‘Industrial VR’ Is Like ‘Google Earth’ For Iconic Engineering Sites

by Jamie Feltham • December 20th, 2016

Google Earth VR has shown us the wonders of visiting real world locations as a towering giant in VR, and now Industrial VR looks to do the same.

This new experience from the development team of the same name recently passed a Steam Greenlight campaign. Using the Oculus Rift and HTC Vive, users visit a series of iconic and gigantic industrial zones, like Hoover Dam, the Fukushima Nuclear Power Plant, and an oil rig and inspect them in minute detail. It’s a VR documentary of sorts in which you have control over what you see and learn about.

It almost looks as if someone has gone back into Google Earth and given some areas a bit of spit and polish. You’ll also be able to head inside of structures and inspect mechanical components up close, phasing behind walls and under floors to discover their inner workings. Producer Artem Kovalchuk told UploadVR that the team spent a long time studying technical documentation and references in order to pull off the level of detail seen here. The piece was developed in Unreal Engine 4.

He also revealed that the game consists of two modes. A story mode will teach you about each site, while a free mode lets you explore without restriction. Teleportation is used to navigate the sites.

The experience will be released episodically, with this first batch of locations falling under the umbrella of ‘Energy’. Going forward, the team plans to offer Aeronautics, Transportation and Military topics too. Future sites will also include the ISS Space Station, a location that’s pretty popular for VR experiences, though this will be the first time we’ve seen it like this.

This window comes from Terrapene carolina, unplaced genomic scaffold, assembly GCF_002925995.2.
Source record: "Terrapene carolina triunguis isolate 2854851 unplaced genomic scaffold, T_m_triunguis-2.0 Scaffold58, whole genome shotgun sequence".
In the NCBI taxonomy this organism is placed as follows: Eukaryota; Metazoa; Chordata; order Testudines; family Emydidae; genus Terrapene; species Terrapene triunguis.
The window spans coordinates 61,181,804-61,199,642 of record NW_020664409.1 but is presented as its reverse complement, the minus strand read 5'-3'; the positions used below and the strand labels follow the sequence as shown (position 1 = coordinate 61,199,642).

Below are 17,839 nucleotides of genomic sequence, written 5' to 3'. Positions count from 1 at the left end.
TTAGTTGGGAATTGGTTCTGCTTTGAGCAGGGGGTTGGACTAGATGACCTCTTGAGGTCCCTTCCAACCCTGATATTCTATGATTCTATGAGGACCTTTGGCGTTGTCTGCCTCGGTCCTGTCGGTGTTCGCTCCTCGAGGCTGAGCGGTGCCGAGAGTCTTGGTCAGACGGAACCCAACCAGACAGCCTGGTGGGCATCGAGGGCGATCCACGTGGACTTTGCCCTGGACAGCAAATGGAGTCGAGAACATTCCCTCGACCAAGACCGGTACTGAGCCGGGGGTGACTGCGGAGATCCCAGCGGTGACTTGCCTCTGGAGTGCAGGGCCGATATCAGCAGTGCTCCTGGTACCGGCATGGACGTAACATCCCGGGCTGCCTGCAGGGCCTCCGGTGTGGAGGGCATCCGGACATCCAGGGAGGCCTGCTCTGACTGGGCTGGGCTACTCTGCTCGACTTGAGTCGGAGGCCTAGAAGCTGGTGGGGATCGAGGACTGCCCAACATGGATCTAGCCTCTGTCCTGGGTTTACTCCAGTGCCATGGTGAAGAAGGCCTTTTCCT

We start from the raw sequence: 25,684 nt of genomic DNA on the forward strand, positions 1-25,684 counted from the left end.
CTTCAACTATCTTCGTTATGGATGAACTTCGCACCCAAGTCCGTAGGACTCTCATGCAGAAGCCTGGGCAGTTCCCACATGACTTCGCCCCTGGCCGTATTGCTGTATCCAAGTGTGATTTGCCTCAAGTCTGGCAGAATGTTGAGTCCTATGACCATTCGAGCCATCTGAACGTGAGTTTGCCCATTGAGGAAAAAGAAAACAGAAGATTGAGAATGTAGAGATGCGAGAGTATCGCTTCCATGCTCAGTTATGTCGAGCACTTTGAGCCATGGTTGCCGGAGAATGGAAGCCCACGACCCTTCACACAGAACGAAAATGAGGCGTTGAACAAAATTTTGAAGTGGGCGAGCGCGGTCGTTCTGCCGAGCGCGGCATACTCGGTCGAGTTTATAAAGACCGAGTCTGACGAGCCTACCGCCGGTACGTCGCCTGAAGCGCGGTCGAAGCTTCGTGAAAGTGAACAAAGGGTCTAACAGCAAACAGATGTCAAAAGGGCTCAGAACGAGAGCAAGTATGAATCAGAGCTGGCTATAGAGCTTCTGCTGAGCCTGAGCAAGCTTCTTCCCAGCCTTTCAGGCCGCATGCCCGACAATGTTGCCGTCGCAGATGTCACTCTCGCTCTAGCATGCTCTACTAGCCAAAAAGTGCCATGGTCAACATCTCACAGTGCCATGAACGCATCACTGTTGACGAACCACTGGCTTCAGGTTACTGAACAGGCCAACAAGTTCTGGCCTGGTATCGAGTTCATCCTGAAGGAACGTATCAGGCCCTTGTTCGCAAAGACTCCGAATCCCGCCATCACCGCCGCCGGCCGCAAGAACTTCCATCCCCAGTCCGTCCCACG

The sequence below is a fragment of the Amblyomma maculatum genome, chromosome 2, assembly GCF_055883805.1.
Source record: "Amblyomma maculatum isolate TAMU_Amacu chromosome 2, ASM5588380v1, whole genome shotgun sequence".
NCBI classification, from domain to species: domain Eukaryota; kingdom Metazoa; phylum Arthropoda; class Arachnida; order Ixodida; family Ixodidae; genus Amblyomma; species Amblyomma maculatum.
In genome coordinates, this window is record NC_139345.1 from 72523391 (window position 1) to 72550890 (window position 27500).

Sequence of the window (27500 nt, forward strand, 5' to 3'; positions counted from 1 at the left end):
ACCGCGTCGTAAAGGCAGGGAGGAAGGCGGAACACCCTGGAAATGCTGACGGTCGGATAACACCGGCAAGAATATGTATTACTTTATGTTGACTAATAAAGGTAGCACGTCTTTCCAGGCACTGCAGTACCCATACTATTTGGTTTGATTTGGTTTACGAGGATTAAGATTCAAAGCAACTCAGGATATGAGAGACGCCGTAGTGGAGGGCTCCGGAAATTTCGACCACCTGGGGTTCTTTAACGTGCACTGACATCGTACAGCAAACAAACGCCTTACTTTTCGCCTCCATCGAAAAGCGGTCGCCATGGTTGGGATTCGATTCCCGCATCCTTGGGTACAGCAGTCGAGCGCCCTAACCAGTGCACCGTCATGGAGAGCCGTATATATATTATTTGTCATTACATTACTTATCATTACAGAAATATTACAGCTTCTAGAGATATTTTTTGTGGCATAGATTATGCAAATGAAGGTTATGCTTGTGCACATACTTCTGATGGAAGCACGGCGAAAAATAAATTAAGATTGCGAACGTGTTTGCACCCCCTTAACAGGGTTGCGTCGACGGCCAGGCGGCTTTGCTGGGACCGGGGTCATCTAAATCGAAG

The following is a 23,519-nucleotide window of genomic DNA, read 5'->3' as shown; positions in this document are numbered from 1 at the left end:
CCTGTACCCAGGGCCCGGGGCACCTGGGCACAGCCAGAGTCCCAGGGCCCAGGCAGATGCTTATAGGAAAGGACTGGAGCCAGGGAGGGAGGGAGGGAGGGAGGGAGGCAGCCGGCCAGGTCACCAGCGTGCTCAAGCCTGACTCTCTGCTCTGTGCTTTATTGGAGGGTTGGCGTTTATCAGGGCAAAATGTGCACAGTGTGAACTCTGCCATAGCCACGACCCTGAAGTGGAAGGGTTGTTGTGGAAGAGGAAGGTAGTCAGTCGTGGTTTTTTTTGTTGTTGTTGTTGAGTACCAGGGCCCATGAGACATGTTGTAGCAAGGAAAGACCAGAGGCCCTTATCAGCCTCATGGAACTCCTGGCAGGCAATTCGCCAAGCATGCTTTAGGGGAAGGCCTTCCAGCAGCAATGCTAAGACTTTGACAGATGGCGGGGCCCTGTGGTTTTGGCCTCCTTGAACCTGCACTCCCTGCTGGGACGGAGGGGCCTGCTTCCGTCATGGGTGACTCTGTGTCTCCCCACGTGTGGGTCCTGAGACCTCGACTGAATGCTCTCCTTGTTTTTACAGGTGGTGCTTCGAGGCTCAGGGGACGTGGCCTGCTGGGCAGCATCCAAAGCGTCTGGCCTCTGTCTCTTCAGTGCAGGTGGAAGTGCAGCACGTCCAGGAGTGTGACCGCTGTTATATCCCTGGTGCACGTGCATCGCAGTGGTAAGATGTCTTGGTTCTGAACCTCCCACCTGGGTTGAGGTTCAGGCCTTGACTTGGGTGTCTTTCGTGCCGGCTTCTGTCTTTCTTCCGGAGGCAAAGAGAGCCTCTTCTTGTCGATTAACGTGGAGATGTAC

Industrial VR is aiming for a release in early 2017. A price has not yet been revealed. Non-VR modes will be supported too.

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  • Steve Biegun

    Very cool, but I think the comparison to Google Earth is tenuous. Google uses real satellite imagery to recreate real environments while this program requires that every structure, machine, and dynamic be specifically modeled and programmed.

    That being said, the cutaway and overlay information is great! I look forward to trying this out when it is released in 2017.

    • dogtato

      Some content in Google Earth is hand-modeled, and is higher quality as a result. The models from this could conceivably be dropped in to Google.

      • IndustrialVR

        there also a lot of photogrammetry-based models which looks very nice from far away. But getting into details still not possible with these approach.

    • IndustrialVR

      you right! we hand model every piece we could find references for.

  • Clark Kent

    So I searched “Industrial VR” on Steam for HTC but it hasn’t come up. Is it still be pushed out?

  • Damon

    This is very cool indeed, well done! From a data security & safety perspective, I hope these 3D models of real spaces are not accurate in their interior design and system architecture. If so, that is a lot of sensitive information being shared.